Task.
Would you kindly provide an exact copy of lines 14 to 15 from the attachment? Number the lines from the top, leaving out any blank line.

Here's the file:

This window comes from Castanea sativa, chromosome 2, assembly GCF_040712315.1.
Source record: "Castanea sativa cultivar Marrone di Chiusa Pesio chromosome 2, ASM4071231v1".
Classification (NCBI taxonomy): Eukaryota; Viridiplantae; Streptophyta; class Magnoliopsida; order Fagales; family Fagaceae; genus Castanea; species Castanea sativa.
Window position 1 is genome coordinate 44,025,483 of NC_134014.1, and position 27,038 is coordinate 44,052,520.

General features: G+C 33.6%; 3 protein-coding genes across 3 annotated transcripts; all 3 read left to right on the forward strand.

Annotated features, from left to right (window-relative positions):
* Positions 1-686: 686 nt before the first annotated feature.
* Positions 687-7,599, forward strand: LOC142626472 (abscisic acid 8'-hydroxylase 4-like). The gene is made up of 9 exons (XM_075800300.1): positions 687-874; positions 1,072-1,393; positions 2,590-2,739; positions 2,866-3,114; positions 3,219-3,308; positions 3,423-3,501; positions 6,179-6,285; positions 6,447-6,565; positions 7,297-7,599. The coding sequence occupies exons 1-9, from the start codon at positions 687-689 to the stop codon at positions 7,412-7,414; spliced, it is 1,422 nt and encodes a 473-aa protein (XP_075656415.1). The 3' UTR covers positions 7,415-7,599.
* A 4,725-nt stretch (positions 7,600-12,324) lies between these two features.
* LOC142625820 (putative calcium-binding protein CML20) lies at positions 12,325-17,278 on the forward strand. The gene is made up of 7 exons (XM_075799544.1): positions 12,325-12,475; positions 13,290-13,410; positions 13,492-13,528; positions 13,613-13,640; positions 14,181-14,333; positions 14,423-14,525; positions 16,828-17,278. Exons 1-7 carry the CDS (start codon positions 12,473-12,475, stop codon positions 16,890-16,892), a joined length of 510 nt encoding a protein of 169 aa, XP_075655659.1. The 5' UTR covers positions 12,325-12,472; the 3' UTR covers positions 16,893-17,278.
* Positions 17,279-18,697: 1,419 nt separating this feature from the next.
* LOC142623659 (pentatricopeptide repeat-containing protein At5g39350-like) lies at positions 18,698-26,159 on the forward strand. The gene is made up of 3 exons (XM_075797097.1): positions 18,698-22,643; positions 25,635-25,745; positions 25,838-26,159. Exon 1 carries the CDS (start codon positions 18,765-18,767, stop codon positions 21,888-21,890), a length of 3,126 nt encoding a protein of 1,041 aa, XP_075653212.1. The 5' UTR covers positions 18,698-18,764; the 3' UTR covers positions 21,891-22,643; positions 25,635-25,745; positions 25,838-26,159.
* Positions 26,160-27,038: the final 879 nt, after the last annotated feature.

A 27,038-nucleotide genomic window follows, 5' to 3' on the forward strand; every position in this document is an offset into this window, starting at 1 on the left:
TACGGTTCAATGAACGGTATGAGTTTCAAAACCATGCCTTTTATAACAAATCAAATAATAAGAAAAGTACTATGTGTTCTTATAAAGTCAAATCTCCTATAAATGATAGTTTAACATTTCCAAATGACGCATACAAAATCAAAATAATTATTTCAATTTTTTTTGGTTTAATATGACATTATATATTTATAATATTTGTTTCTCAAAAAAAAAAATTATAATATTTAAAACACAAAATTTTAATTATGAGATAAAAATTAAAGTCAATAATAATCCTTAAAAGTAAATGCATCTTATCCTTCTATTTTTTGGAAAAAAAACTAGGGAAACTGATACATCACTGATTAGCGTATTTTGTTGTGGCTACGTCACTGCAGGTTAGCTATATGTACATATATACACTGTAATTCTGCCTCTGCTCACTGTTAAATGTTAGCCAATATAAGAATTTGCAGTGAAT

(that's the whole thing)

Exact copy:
A 27,038-nucleotide genomic window follows, 5' to 3' on the forward strand; every position in this document is an offset into this window, starting at 1 on the left:
TACGGTTCAATGAACGGTATGAGTTTCAAAACCATGCCTTTTATAACAAATCAAATAATAAGAAAAGTACTATGTGTTCTTATAAAGTCAAATCTCCTATAAATGATAGTTTAACATTTCCAAATGACGCATACAAAATCAAAATAATTATTTCAATTTTTTTTGGTTTAATATGACATTATATATTTATAATATTTGTTTCTCAAAAAAAAAAATTATAATATTTAAAACACAAAATTTTAATTATGAGATAAAAATTAAAGTCAATAATAATCCTTAAAAGTAAATGCATCTTATCCTTCTATTTTTTGGAAAAAAAACTAGGGAAACTGATACATCACTGATTAGCGTATTTTGTTGTGGCTACGTCACTGCAGGTTAGCTATATGTACATATATACACTGTAATTCTGCCTCTGCTCACTGTTAAATGTTAGCCAATATAAGAATTTGCAGTGAAT